There’s a scene in last year’s documentary by Lilly Rivlin, Heather Booth: Changing the World, in which Heather and Paul Booth discuss how they met at an anti-war sit-in at the University of Chicago’s administration building in 1966.
“The sit-in lasted several days and nights. We got to know each other very well,” Paul recalled. “By the end of the week I was ready to propose marriage and I did.” Married the following year, they spent a lifetime together as key organizers and activists in every social justice movement of the past half-century.
On Wednesday, Heather was escorted, in handcuffs, out of the Capitol in Washington, D.C., at a protest of Dreamers and Jewish activists in support of DACA and immigrant rights. At the time, she didn’t know it was Paul’s last day. Paul had died unexpectedly at 7:30 p.m. of complications of leukemia.
In their last conversation, Paul told Heather that he was proud of her involvement in the civil disobedience. It bespeaks their lifetime together as activists.
Paul spent 43 years working for the American Federation of State, County, and Municipal Employees (AFSCME) before retiring last year. Throughout his lifetime as an organizer and activist, he was a key bridge-builder between the labor movement and other progressive crusades for immigrant rights, civil rights, women’s rights, and peace.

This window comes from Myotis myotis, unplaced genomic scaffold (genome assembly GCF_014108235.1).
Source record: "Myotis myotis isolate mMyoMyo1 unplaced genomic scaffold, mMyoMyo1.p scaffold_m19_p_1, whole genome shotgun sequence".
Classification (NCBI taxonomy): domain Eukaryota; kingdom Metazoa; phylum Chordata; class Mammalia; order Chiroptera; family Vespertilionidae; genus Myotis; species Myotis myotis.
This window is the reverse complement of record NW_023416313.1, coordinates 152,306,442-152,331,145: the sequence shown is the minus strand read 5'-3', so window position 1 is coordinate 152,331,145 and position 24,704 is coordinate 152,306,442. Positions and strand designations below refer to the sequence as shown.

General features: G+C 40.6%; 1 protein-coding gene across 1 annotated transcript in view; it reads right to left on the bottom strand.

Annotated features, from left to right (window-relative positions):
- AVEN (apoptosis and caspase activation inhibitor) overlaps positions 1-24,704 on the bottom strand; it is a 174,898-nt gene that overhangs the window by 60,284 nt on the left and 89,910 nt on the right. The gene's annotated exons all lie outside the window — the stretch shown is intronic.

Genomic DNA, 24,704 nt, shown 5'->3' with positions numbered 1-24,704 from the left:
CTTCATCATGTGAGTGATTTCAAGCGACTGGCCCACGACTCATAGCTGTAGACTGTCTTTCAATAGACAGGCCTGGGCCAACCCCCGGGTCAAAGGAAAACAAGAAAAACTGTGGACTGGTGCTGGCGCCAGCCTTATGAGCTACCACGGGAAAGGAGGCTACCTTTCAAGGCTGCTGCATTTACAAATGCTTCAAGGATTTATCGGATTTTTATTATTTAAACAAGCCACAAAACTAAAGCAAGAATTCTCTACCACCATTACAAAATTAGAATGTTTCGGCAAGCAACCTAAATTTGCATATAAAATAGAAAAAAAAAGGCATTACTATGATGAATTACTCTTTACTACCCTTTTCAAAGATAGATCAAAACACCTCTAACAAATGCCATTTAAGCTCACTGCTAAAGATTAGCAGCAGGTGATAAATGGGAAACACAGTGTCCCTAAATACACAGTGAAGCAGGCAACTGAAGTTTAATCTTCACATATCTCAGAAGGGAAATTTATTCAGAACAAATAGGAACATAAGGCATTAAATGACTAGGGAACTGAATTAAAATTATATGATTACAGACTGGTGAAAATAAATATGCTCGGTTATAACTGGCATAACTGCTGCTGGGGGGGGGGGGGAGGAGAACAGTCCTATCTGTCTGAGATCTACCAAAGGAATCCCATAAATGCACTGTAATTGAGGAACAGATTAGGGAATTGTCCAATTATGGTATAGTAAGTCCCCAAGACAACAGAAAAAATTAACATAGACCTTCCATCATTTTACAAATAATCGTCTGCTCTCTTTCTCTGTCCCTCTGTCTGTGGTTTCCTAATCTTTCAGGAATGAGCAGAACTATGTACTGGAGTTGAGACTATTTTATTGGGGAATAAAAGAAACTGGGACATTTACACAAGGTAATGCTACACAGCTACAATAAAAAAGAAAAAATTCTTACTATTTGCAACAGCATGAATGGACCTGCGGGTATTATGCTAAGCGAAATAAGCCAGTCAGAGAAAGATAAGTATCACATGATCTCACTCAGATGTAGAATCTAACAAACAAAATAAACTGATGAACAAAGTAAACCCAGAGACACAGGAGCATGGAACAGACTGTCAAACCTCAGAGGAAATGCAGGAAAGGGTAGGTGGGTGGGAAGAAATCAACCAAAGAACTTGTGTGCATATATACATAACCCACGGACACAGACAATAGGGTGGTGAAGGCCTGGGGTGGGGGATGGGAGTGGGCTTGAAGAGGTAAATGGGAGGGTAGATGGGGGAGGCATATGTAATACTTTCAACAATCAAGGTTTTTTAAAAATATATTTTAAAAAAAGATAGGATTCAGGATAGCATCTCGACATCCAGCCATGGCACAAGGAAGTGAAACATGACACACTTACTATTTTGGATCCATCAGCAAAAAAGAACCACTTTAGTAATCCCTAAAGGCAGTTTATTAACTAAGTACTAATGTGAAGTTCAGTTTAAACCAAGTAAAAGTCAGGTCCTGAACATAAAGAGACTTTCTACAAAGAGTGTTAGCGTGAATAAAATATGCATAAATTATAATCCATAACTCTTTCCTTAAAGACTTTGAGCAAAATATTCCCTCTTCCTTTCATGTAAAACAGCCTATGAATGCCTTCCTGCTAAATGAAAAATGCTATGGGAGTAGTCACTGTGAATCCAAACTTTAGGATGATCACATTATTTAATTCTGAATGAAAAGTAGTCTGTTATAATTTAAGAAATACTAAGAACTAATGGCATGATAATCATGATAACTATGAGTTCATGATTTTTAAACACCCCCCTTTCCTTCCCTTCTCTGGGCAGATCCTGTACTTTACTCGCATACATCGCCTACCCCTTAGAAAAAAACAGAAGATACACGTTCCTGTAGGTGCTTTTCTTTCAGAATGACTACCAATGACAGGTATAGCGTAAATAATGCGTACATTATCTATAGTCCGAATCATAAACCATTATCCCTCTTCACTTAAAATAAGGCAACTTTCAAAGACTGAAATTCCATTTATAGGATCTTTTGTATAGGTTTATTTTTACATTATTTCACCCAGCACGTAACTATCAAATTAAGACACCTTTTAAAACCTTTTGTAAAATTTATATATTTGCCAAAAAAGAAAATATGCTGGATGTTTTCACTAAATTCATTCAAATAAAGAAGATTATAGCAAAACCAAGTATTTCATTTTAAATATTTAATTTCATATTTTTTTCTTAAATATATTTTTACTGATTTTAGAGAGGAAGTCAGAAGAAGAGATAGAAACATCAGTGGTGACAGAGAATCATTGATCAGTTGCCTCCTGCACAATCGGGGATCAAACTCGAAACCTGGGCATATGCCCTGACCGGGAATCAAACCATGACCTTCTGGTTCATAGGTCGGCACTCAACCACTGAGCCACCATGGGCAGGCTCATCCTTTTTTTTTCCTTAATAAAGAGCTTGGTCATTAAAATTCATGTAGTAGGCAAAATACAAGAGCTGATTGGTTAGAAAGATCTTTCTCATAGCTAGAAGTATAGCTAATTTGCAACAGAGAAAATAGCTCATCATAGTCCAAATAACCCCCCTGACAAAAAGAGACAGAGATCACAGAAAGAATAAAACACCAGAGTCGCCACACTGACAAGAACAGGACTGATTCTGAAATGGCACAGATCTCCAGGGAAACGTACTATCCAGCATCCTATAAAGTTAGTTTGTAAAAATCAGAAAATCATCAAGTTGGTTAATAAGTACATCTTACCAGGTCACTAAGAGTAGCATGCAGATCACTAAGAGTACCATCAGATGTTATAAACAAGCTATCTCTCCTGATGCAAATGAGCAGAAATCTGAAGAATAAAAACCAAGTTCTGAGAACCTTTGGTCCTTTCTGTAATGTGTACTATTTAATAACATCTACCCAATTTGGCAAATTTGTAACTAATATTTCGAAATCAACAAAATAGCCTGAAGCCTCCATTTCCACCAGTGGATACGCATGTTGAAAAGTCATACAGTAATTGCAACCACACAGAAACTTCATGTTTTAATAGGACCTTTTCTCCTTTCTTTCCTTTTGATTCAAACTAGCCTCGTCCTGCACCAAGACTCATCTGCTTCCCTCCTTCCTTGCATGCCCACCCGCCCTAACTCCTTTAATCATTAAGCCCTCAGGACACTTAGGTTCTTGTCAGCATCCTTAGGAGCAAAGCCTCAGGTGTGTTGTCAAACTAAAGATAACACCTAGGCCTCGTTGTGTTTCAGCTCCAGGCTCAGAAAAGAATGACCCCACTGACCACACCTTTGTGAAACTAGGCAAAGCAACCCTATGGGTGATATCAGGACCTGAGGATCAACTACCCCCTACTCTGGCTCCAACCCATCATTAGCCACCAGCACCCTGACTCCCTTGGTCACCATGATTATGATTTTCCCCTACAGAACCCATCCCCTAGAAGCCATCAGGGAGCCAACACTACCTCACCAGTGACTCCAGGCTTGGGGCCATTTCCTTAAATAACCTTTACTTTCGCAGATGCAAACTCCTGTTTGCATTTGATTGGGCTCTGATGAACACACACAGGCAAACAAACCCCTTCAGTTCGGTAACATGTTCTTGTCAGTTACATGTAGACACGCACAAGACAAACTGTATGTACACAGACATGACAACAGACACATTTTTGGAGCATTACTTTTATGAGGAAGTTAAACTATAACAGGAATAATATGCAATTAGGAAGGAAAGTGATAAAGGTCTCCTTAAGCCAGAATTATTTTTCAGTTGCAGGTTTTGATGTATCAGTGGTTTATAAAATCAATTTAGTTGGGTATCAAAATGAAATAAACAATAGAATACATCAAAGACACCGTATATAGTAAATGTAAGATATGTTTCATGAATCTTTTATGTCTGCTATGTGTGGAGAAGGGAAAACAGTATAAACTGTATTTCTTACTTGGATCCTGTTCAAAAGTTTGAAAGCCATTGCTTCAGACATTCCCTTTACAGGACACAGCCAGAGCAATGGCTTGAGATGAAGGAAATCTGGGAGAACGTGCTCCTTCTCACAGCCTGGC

Born in 1943, Paul was raised in Washington, D.C., by Socialist Party members. His mother was a psychiatric social worker. His father was an economist with the Department of Labor and one of the architects of Social Security in the Roosevelt administration.
In August 1961, as a sophomore at Swarthmore College, Paul attended a National Student Association conference in Madison, Wisconsin, where he witnessed a heated argument between Tom Hayden, University of Michigan activist and Students for a Democratic Society (SDS) founder, and William Buckley, editor of the right-wing magazine National Review. According to James Miller’s SDS history, Democracy Is In The Streets, at one point Buckley harangued Hayden, “The trouble with you liberals is that you have no eschatology.”